"The Sack of Rome..." by Joseph-Noël Sylvestre
Along with poems entitled “Ars Poetica,” essays entitled, “In Defense of Poetry,” or some variation on that theme, have circulated for decades. It occurs to me that the idea that poetry needs defending is as much in error as the idea that the Earth needs saving. In truth, if we humans sully our revolving petri dish of a planet so as to make it uninhabitable, it is not the Earth that will pay the ultimate price. In a small matter of perhaps a few billion years, the planet is likely to recover from its unfortunate little human experiment. So, really, it is ourselves we save by taking care of our environment.
Likewise, I believe that poetry is the natural expression of a healthy society. So, it is not that we need to defend poetry to the society in which we find ourselves, but that we must strive to remember our society to poetry’s importance. And yet, as much as I know that poetry has, in fact, “saved” me in my life, I do not believe that it is poetry’s job to “save” the world in which I live.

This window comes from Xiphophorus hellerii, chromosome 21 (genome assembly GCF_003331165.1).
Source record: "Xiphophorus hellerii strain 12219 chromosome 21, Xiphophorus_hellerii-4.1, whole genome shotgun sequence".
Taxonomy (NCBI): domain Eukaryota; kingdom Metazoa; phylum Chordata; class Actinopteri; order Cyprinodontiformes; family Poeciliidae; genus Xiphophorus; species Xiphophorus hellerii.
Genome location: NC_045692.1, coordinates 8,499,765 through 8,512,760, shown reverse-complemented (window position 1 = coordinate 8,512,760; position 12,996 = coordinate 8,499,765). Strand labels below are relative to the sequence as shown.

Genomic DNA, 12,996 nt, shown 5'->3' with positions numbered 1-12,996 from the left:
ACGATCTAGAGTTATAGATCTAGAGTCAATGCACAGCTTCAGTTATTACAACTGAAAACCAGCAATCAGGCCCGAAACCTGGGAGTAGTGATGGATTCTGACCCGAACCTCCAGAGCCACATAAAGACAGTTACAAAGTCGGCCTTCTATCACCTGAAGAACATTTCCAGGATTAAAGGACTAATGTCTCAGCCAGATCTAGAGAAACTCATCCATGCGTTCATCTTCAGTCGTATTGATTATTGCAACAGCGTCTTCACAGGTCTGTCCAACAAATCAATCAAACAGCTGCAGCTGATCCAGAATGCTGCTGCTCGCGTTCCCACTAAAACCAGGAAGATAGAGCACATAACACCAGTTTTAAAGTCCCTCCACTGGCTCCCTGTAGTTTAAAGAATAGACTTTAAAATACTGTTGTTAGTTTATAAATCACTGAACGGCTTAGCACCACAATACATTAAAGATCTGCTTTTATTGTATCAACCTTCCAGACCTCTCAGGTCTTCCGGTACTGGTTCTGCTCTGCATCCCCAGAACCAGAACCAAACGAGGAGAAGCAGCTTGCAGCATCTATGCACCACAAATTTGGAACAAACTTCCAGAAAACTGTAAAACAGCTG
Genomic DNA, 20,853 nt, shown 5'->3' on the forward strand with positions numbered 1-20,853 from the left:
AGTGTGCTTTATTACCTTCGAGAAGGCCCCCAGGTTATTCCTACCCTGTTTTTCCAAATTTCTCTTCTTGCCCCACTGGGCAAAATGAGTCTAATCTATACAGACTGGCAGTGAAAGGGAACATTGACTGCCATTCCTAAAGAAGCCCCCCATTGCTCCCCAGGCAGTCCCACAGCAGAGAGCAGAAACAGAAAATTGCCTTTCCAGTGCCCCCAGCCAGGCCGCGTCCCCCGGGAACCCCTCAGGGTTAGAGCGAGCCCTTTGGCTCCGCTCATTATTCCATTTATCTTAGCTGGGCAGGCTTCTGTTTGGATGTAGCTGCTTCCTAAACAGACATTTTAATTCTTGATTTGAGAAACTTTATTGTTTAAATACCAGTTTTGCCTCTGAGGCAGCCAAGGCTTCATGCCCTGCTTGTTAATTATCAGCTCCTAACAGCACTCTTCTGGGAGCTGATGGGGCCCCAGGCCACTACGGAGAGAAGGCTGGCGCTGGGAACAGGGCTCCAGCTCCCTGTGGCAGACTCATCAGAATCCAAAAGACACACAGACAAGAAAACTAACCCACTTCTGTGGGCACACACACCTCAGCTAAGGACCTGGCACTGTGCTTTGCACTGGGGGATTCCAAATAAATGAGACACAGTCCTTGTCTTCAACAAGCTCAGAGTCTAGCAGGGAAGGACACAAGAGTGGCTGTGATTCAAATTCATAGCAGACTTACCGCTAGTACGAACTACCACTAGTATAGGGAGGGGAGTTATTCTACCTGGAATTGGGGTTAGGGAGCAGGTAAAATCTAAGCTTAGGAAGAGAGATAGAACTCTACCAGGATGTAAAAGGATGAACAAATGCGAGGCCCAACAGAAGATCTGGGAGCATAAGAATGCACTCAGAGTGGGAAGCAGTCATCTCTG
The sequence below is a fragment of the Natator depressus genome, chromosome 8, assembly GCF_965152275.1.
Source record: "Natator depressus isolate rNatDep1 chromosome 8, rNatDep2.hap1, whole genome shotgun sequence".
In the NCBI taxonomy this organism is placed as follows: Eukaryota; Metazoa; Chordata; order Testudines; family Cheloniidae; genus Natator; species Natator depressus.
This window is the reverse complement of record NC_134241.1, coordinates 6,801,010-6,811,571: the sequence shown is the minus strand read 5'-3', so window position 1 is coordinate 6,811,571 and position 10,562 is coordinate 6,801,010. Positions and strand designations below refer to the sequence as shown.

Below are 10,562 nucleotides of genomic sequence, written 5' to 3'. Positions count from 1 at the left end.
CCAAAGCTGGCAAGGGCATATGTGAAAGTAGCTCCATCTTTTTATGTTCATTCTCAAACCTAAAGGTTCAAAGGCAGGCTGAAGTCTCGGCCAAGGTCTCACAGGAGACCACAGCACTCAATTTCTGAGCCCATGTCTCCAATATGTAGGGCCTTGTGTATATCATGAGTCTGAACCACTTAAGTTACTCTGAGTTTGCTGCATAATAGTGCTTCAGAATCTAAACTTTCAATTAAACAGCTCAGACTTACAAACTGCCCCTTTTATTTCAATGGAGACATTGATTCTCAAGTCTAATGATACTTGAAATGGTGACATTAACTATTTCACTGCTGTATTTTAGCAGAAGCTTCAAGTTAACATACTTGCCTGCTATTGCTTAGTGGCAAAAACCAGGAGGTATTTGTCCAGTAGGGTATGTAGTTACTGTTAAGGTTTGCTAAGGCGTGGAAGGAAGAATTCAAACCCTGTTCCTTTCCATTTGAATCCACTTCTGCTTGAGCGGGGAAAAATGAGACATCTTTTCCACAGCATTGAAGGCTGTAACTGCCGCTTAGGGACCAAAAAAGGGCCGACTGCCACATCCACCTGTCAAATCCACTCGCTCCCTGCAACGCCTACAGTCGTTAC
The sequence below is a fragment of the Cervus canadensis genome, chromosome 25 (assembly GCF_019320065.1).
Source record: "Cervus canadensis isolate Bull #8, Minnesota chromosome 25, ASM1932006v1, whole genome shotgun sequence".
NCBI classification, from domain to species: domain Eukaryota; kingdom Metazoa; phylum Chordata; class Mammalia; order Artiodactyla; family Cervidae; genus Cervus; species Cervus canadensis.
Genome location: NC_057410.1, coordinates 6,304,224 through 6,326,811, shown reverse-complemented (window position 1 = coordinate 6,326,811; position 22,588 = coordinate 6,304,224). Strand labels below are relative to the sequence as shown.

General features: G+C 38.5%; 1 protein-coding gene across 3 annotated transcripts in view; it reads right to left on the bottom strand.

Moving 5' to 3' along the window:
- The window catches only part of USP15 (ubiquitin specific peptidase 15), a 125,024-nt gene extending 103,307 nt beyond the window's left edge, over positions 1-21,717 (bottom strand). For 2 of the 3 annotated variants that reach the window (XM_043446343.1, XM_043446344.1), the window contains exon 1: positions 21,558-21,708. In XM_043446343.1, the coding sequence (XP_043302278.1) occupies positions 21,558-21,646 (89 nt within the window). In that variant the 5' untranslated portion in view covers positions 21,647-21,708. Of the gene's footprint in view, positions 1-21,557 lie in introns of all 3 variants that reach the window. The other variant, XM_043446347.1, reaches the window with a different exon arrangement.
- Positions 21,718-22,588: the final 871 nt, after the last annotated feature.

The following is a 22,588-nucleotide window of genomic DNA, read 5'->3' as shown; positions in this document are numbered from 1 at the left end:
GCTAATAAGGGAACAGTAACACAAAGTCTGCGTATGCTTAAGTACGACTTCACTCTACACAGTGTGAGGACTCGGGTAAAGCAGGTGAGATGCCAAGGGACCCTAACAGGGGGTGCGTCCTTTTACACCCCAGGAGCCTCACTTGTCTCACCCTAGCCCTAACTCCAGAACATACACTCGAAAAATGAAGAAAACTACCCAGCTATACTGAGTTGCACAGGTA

I often wonder about the poets who lived in the end times of a civilization. Where are the Roman poets who wrote just before the empire’s corrupt system of taxation and conscription precipitated its demise? Or the Mayan priests who writ large the ancient lore while their intricate and untenable corn bureaucracies starved their people to death? These bards are conspicuously unremembered by history.
Yet, no doubt, they existed. And perhaps, in their way, they made equivalent efforts to bring their people back to an understanding of the beauty and power of using language to transcends language. Before the Visigoths incinerated their scrolls, or their stone inscriptions crumbled, they, too, may have found a kind of personal salvation in the way a well-made poem can embrace human contradiction. Though words alone may have been insufficient to defend them from hostilities within or without, I know poetry is at once an act of courage, and, as Keats said, “comes … as naturally as the leaves to a tree.”
It requires no justification, no explanation, no defense.